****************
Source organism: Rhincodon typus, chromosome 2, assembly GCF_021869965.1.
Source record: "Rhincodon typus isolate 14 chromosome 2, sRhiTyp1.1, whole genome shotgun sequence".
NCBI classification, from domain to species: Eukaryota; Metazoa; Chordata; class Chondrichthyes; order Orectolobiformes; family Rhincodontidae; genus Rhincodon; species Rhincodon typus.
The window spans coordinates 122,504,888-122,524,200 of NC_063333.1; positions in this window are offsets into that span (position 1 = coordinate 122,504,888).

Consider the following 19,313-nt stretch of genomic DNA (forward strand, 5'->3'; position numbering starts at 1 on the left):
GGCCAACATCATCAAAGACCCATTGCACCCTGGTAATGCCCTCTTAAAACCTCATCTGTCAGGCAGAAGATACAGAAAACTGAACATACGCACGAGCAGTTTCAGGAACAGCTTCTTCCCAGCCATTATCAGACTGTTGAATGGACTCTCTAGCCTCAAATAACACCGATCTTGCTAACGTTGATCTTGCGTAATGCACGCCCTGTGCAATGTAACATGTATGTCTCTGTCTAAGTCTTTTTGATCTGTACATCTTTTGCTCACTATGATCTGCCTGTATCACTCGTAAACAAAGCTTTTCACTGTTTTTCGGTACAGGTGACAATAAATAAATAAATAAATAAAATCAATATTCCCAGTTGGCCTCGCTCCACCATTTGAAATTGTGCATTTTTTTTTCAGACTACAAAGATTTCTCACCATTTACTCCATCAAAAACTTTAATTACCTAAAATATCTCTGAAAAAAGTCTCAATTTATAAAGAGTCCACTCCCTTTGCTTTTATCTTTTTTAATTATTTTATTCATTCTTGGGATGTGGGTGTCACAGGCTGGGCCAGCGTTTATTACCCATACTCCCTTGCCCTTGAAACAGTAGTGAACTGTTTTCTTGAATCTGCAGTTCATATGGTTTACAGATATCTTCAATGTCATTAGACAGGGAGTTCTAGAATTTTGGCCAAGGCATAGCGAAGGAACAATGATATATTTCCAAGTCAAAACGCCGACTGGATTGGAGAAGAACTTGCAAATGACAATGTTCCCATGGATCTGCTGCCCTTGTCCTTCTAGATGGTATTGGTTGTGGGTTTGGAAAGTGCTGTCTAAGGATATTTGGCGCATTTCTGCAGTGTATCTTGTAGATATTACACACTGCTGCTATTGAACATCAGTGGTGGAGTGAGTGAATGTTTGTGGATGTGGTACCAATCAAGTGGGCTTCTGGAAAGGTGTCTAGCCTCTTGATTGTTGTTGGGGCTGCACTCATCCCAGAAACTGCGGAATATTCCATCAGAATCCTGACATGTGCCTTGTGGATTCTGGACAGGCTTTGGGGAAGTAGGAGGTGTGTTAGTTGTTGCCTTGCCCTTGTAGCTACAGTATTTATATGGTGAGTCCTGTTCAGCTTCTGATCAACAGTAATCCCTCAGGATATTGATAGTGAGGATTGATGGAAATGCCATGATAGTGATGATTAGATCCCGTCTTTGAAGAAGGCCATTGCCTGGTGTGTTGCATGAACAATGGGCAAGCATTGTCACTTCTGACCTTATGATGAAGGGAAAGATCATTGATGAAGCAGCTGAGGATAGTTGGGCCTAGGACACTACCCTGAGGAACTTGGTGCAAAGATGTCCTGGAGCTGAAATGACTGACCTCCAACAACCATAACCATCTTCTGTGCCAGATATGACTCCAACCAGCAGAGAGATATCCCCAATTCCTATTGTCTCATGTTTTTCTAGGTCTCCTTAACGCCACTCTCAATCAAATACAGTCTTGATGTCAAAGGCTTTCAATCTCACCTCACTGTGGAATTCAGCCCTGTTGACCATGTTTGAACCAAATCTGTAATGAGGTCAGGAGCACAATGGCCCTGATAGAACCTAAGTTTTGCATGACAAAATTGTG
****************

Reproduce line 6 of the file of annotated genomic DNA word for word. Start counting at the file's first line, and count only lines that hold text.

GGCCAACATCATCAAAGACCCATTGCACCCTGGTAATGCCCTCTTAAAACCTCATCTGTCAGGCAGAAGATACAGAAAACTGAACATACGCACGAGCAGTTTCAGGAACAGCTTCTTCCCAGCCATTATCAGACTGTTGAATGGACTCTCTAGCCTCAAATAACACCGATCTTGCTAACGTTGATCTTGCGTAATGCACGCCCTGTGCAATGTAACATGTATGTCTCTGTCTAAGTCTTTTTGATCTGTACATCTTTTGCTCACTATGATCTGCCTGTATCACTCGTAAACAAAGCTTTTCACTGTTTTTCGGTACAGGTGACAATAAATAAATAAATAAATAAAATCAATATTCCCAGTTGGCCTCGCTCCACCATTTGAAATTGTGCATTTTTTTTTCAGACTACAAAGATTTCTCACCATTTACTCCATCAAAAACTTTAATTACCTAAAATATCTCTGAAAAAAGTCTCAATTTATAAAGAGTCCACTCCCTTTGCTTTTATCTTTTTTAATTATTTTATTCATTCTTGGGATGTGGGTGTCACAGGCTGGGCCAGCGTTTATTACCCATACTCCCTTGCCCTTGAAACAGTAGTGAACTGTTTTCTTGAATCTGCAGTTCATATGGTTTACAGATATCTTCAATGTCATTAGACAGGGAGTTCTAGAATTTTGGCCAAGGCATAGCGAAGGAACAATGATATATTTCCAAGTCAAAACGCCGACTGGATTGGAGAAGAACTTGCAAATGACAATGTTCCCATGGATCTGCTGCCCTTGTCCTTCTAGATGGTATTGGTTGTGGGTTTGGAAAGTGCTGTCTAAGGATATTTGGCGCATTTCTGCAGTGTATCTTGTAGATATTACACACTGCTGCTATTGAACATCAGTGGTGGAGTGAGTGAATGTTTGTGGATGTGGTACCAATCAAGTGGGCTTCTGGAAAGGTGTCTAGCCTCTTGATTGTTGTTGGGGCTGCACTCATCCCAGAAACTGCGGAATATTCCATCAGAATCCTGACATGTGCCTTGTGGATTCTGGACAGGCTTTGGGGAAGTAGGAGGTGTGTTAGTTGTTGCCTTGCCCTTGTAGCTACAGTATTTATATGGTGAGTCCTGTTCAGCTTCTGATCAACAGTAATCCCTCAGGATATTGATAGTGAGGATTGATGGAAATGCCATGATAGTGATGATTAGATCCCGTCTTTGAAGAAGGCCATTGCCTGGTGTGTTGCATGAACAATGGGCAAGCATTGTCACTTCTGACCTTATGATGAAGGGAAAGATCATTGATGAAGCAGCTGAGGATAGTTGGGCCTAGGACACTACCCTGAGGAACTTGGTGCAAAGATGTCCTGGAGCTGAAATGACTGACCTCCAACAACCATAACCATCTTCTGTGCCAGATATGACTCCAACCAGCAGAGAGATATCCCCAATTCCTATTGTCTCATGTTTTTCTAGGTCTCCTTAACGCCACTCTCAATCAAATACAGTCTTGATGTCAAAGGCTTTCAATCTCACCTCACTGTGGAATTCAGCCCTGTTGACCATGTTTGAACCAAATCTGTAATGAGGTCAGGAGCACAATGGCCCTGATAGAACCTAAGTTTTGCATGACAAAATTGTG